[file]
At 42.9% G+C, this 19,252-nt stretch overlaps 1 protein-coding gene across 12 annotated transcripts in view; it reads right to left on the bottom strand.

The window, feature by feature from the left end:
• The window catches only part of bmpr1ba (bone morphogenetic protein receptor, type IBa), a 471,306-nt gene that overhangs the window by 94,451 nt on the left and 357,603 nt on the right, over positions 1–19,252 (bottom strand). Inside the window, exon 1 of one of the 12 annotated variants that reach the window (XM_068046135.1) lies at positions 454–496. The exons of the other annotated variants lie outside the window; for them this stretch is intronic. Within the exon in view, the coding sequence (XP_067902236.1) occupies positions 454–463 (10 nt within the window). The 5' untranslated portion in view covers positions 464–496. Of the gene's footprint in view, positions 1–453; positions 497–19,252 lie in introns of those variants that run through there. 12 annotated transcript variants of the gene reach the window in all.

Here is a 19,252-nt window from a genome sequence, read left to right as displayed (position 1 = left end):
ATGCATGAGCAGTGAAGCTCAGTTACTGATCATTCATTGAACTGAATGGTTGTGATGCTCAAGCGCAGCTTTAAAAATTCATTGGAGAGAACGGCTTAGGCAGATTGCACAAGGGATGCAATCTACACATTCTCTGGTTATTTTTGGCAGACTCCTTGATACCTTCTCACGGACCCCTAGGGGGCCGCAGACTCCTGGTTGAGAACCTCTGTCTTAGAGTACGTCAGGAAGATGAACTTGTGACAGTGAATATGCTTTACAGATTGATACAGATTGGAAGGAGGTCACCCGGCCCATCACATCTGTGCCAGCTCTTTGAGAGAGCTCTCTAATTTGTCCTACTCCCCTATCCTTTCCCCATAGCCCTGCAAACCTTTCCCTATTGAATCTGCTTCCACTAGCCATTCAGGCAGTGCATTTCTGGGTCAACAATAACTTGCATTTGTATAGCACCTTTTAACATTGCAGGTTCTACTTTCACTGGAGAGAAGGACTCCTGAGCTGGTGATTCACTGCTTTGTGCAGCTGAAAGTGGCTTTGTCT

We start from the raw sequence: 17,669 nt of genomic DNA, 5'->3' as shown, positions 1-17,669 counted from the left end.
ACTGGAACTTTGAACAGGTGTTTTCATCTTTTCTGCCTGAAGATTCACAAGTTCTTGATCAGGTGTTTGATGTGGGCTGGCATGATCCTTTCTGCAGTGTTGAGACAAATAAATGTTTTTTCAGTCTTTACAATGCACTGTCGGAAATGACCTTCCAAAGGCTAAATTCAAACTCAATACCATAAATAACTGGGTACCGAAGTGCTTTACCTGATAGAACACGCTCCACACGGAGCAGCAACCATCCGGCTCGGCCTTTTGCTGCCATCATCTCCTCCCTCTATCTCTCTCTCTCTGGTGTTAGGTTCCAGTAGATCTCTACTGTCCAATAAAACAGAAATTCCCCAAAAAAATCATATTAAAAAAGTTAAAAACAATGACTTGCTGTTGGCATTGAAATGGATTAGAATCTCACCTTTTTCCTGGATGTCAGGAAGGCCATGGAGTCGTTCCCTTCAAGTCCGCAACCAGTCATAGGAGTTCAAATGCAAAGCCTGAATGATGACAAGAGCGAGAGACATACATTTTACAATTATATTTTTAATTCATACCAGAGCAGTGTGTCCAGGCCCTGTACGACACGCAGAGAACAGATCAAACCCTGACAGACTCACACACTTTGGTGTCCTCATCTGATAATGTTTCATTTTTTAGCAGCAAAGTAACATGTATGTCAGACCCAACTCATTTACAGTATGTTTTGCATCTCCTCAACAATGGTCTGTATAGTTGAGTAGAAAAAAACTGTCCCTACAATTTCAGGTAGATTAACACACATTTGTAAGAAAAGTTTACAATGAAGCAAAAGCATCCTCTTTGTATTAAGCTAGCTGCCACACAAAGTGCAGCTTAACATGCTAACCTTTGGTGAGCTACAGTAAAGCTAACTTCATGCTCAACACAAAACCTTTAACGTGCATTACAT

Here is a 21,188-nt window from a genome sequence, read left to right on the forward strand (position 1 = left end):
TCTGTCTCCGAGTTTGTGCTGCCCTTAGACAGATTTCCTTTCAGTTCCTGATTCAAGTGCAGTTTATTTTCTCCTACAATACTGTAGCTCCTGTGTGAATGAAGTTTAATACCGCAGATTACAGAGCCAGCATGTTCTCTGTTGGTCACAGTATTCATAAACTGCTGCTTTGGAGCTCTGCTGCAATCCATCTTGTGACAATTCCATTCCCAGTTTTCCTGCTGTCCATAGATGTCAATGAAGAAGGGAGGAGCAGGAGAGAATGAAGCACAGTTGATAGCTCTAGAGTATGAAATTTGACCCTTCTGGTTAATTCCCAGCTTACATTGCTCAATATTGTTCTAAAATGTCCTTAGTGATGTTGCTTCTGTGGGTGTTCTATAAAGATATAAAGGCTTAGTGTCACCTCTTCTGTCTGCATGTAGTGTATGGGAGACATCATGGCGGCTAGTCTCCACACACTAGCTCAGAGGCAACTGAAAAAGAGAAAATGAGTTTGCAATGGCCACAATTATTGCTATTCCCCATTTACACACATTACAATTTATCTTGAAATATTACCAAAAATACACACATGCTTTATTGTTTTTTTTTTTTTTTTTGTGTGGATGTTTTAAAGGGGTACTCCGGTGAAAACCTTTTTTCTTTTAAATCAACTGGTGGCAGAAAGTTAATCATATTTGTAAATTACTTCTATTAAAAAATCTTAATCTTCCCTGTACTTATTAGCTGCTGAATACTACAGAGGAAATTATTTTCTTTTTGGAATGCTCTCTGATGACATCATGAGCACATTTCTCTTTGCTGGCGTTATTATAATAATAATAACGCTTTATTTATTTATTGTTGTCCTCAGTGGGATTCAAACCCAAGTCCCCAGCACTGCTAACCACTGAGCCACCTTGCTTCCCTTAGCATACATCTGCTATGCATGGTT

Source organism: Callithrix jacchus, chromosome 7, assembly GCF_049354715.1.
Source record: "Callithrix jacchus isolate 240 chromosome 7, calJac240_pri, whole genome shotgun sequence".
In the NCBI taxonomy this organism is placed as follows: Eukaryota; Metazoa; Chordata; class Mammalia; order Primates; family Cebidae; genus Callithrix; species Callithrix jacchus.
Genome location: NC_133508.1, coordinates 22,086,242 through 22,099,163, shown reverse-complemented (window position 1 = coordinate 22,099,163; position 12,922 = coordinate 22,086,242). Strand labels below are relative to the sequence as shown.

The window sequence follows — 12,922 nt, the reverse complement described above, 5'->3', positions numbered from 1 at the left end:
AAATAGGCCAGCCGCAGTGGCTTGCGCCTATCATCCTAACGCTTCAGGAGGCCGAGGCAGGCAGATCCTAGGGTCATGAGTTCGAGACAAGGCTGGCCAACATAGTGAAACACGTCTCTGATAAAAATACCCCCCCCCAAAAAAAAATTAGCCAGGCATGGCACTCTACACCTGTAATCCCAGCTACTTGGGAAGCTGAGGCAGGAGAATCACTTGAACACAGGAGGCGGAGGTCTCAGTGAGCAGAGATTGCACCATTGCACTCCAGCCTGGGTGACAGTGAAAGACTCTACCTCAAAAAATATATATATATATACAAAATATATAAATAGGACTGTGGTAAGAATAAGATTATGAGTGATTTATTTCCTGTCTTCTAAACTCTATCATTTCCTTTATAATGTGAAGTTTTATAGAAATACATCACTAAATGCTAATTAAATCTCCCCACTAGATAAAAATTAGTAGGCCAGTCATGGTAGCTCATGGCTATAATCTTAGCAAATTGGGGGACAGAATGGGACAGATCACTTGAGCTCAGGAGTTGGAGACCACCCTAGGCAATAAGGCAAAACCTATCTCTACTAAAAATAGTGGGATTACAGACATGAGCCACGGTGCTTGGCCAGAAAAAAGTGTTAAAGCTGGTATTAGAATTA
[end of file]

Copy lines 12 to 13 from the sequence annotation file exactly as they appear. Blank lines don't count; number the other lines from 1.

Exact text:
In the NCBI taxonomy this organism is placed as follows: Eukaryota; Metazoa; Chordata; class Mammalia; order Primates; family Cebidae; genus Callithrix; species Callithrix jacchus.
Genome location: NC_133508.1, coordinates 22,086,242 through 22,099,163, shown reverse-complemented (window position 1 = coordinate 22,099,163; position 12,922 = coordinate 22,086,242). Strand labels below are relative to the sequence as shown.